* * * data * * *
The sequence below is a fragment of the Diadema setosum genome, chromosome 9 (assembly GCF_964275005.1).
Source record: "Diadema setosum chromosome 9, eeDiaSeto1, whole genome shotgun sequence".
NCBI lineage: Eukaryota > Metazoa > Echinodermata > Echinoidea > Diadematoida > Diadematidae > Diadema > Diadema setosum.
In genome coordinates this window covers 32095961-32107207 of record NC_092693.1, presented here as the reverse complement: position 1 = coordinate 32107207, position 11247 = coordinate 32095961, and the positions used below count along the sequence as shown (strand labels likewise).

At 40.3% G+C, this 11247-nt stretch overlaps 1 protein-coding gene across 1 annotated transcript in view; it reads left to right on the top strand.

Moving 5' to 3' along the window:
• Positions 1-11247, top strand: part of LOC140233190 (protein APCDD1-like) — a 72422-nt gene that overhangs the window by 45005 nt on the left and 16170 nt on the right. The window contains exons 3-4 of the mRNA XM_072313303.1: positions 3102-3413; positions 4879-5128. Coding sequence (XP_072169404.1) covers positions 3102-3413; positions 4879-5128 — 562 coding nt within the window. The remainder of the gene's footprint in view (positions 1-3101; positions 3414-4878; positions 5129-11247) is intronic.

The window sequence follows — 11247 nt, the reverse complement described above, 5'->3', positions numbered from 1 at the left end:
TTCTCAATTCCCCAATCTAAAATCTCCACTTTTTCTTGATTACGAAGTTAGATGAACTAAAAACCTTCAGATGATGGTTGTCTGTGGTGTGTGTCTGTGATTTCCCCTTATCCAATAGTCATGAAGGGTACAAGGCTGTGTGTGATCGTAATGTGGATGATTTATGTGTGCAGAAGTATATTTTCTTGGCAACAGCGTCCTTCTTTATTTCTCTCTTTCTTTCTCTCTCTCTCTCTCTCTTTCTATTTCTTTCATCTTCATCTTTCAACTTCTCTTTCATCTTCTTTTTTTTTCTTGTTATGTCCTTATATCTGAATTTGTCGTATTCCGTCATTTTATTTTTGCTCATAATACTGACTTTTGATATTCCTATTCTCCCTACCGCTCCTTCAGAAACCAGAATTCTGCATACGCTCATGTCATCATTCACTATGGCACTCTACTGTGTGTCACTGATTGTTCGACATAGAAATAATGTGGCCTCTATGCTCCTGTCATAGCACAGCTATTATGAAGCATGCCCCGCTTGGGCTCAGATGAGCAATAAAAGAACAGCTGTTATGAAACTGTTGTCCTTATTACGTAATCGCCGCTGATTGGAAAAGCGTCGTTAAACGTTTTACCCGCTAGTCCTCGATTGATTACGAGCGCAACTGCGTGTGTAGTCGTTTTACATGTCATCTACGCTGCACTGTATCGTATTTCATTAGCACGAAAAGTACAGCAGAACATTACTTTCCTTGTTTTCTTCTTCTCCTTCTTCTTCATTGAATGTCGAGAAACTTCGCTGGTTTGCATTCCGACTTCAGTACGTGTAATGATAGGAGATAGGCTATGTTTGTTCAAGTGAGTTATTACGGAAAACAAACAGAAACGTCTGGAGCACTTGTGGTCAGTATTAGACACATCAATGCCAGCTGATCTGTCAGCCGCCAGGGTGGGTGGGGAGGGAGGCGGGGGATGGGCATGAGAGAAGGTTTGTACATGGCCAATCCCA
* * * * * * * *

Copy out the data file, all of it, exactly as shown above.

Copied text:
The sequence below is a fragment of the Diadema setosum genome, chromosome 9 (assembly GCF_964275005.1).
Source record: "Diadema setosum chromosome 9, eeDiaSeto1, whole genome shotgun sequence".
NCBI lineage: Eukaryota > Metazoa > Echinodermata > Echinoidea > Diadematoida > Diadematidae > Diadema > Diadema setosum.
In genome coordinates this window covers 32095961-32107207 of record NC_092693.1, presented here as the reverse complement: position 1 = coordinate 32107207, position 11247 = coordinate 32095961, and the positions used below count along the sequence as shown (strand labels likewise).

At 40.3% G+C, this 11247-nt stretch overlaps 1 protein-coding gene across 1 annotated transcript in view; it reads left to right on the top strand.

Moving 5' to 3' along the window:
• Positions 1-11247, top strand: part of LOC140233190 (protein APCDD1-like) — a 72422-nt gene that overhangs the window by 45005 nt on the left and 16170 nt on the right. The window contains exons 3-4 of the mRNA XM_072313303.1: positions 3102-3413; positions 4879-5128. Coding sequence (XP_072169404.1) covers positions 3102-3413; positions 4879-5128 — 562 coding nt within the window. The remainder of the gene's footprint in view (positions 1-3101; positions 3414-4878; positions 5129-11247) is intronic.

The window sequence follows — 11247 nt, the reverse complement described above, 5'->3', positions numbered from 1 at the left end:
TTCTCAATTCCCCAATCTAAAATCTCCACTTTTTCTTGATTACGAAGTTAGATGAACTAAAAACCTTCAGATGATGGTTGTCTGTGGTGTGTGTCTGTGATTTCCCCTTATCCAATAGTCATGAAGGGTACAAGGCTGTGTGTGATCGTAATGTGGATGATTTATGTGTGCAGAAGTATATTTTCTTGGCAACAGCGTCCTTCTTTATTTCTCTCTTTCTTTCTCTCTCTCTCTCTCTCTTTCTATTTCTTTCATCTTCATCTTTCAACTTCTCTTTCATCTTCTTTTTTTTTCTTGTTATGTCCTTATATCTGAATTTGTCGTATTCCGTCATTTTATTTTTGCTCATAATACTGACTTTTGATATTCCTATTCTCCCTACCGCTCCTTCAGAAACCAGAATTCTGCATACGCTCATGTCATCATTCACTATGGCACTCTACTGTGTGTCACTGATTGTTCGACATAGAAATAATGTGGCCTCTATGCTCCTGTCATAGCACAGCTATTATGAAGCATGCCCCGCTTGGGCTCAGATGAGCAATAAAAGAACAGCTGTTATGAAACTGTTGTCCTTATTACGTAATCGCCGCTGATTGGAAAAGCGTCGTTAAACGTTTTACCCGCTAGTCCTCGATTGATTACGAGCGCAACTGCGTGTGTAGTCGTTTTACATGTCATCTACGCTGCACTGTATCGTATTTCATTAGCACGAAAAGTACAGCAGAACATTACTTTCCTTGTTTTCTTCTTCTCCTTCTTCTTCATTGAATGTCGAGAAACTTCGCTGGTTTGCATTCCGACTTCAGTACGTGTAATGATAGGAGATAGGCTATGTTTGTTCAAGTGAGTTATTACGGAAAACAAACAGAAACGTCTGGAGCACTTGTGGTCAGTATTAGACACATCAATGCCAGCTGATCTGTCAGCCGCCAGGGTGGGTGGGGAGGGAGGCGGGGGATGGGCATGAGAGAAGGTTTGTACATGGCCAATCCCA